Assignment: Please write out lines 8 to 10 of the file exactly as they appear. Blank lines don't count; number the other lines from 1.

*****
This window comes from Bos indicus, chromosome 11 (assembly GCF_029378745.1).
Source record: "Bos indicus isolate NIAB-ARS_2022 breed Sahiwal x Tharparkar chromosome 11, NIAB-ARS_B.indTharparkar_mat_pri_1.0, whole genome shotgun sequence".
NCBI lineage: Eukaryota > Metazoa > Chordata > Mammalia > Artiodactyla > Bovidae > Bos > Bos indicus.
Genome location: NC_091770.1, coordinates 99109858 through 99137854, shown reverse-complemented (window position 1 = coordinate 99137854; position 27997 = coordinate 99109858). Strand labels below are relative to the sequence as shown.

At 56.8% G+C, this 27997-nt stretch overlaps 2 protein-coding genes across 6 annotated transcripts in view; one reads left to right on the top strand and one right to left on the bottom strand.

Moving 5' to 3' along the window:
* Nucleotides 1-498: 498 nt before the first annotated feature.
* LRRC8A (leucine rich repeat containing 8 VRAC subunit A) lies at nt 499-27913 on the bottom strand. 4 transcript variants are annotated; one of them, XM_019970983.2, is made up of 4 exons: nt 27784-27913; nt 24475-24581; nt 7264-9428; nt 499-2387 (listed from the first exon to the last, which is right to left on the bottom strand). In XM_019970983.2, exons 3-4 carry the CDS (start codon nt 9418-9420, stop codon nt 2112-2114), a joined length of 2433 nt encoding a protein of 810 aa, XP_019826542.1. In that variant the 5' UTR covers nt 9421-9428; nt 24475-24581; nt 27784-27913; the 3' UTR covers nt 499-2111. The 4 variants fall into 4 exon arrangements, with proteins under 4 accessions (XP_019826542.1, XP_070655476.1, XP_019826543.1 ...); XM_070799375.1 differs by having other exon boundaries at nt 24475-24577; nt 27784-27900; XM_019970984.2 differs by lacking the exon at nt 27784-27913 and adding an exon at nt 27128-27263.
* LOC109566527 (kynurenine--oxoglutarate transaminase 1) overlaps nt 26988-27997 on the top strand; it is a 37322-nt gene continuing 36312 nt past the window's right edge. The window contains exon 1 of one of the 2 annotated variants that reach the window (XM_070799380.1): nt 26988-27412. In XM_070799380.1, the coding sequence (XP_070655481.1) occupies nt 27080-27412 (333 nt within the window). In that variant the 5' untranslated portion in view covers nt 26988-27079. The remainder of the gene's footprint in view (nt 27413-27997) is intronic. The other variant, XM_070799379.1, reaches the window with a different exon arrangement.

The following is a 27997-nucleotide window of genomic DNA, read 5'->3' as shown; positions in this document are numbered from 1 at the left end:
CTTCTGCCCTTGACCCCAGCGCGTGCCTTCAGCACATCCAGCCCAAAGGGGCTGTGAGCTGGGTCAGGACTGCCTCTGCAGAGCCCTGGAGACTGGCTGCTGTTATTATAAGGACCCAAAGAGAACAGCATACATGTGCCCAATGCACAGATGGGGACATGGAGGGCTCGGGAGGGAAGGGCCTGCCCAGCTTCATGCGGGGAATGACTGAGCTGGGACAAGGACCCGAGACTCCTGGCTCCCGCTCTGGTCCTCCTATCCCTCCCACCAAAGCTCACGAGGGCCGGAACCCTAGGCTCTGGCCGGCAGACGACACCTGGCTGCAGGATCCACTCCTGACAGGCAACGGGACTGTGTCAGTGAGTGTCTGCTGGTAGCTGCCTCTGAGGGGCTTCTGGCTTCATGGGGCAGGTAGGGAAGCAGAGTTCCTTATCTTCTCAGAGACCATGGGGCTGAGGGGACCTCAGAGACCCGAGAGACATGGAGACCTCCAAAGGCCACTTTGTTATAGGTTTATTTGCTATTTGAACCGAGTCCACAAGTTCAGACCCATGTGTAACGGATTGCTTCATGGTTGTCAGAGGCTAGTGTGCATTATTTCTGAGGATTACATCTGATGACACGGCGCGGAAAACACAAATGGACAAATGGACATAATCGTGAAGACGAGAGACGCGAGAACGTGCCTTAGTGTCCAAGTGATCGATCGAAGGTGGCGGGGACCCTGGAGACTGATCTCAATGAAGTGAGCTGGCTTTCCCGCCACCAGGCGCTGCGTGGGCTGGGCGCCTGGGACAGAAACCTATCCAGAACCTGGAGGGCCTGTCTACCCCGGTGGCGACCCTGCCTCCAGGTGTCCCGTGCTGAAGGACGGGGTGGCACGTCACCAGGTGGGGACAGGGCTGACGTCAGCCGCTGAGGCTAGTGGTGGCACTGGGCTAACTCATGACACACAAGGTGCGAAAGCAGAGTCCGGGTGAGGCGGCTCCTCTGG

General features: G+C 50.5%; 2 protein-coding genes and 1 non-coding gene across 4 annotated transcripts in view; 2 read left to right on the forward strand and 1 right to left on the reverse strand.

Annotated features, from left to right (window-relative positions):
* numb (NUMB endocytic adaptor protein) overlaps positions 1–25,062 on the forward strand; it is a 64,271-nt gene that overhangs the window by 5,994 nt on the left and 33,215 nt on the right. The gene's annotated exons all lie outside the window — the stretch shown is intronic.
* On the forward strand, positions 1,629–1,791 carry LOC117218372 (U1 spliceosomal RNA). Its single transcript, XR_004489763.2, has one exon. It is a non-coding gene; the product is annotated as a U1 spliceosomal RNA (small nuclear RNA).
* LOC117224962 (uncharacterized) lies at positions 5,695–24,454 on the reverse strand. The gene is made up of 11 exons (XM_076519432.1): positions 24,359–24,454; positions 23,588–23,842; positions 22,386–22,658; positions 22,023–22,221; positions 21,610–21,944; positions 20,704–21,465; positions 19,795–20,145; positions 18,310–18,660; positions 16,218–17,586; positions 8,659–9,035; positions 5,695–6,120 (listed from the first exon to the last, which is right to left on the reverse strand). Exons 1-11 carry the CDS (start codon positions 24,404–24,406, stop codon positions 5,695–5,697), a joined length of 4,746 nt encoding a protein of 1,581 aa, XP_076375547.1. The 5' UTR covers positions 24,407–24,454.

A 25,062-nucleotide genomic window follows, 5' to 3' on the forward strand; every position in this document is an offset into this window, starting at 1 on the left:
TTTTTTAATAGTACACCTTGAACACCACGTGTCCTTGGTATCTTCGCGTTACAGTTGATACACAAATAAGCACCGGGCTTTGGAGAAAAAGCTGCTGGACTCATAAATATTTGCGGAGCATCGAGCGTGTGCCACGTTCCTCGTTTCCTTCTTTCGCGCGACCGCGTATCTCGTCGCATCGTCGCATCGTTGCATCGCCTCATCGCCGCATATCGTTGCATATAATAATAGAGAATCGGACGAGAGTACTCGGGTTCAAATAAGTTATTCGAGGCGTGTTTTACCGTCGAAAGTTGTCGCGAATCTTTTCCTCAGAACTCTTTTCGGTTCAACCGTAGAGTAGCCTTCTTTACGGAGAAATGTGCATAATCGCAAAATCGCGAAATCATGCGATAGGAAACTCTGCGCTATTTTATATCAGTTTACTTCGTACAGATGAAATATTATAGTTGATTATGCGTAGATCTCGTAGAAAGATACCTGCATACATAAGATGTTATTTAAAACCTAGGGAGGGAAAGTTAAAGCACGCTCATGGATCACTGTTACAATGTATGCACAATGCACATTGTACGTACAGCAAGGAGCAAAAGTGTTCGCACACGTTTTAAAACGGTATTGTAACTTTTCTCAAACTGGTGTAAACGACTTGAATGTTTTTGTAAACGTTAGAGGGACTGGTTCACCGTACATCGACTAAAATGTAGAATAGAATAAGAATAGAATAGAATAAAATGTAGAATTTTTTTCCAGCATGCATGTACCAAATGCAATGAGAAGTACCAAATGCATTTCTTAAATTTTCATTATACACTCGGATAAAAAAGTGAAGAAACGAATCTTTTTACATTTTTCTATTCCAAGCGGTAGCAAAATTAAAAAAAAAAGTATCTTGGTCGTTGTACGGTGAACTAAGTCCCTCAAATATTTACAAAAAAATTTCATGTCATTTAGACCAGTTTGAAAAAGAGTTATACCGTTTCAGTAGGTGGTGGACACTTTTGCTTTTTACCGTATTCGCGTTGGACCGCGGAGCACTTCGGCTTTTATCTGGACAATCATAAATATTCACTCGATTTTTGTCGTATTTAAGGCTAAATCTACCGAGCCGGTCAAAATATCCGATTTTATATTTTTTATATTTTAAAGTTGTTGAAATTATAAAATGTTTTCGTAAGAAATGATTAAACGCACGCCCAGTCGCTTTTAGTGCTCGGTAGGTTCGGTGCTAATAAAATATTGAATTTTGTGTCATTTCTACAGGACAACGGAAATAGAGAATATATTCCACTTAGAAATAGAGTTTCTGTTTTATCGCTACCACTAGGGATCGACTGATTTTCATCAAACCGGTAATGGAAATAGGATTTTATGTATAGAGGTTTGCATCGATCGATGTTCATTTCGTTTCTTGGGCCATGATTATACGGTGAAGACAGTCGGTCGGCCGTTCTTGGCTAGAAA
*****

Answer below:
* LRRC8A (leucine rich repeat containing 8 VRAC subunit A) lies at nt 499-27913 on the bottom strand. 4 transcript variants are annotated; one of them, XM_019970983.2, is made up of 4 exons: nt 27784-27913; nt 24475-24581; nt 7264-9428; nt 499-2387 (listed from the first exon to the last, which is right to left on the bottom strand). In XM_019970983.2, exons 3-4 carry the CDS (start codon nt 9418-9420, stop codon nt 2112-2114), a joined length of 2433 nt encoding a protein of 810 aa, XP_019826542.1. In that variant the 5' UTR covers nt 9421-9428; nt 24475-24581; nt 27784-27913; the 3' UTR covers nt 499-2111. The 4 variants fall into 4 exon arrangements, with proteins under 4 accessions (XP_019826542.1, XP_070655476.1, XP_019826543.1 ...); XM_070799375.1 differs by having other exon boundaries at nt 24475-24577; nt 27784-27900; XM_019970984.2 differs by lacking the exon at nt 27784-27913 and adding an exon at nt 27128-27263.
* LOC109566527 (kynurenine--oxoglutarate transaminase 1) overlaps nt 26988-27997 on the top strand; it is a 37322-nt gene continuing 36312 nt past the window's right edge. The window contains exon 1 of one of the 2 annotated variants that reach the window (XM_070799380.1): nt 26988-27412. In XM_070799380.1, the coding sequence (XP_070655481.1) occupies nt 27080-27412 (333 nt within the window). In that variant the 5' untranslated portion in view covers nt 26988-27079. The remainder of the gene's footprint in view (nt 27413-27997) is intronic. The other variant, XM_070799379.1, reaches the window with a different exon arrangement.

The following is a 27997-nucleotide window of genomic DNA, read 5'->3' as shown; positions in this document are numbered from 1 at the left end: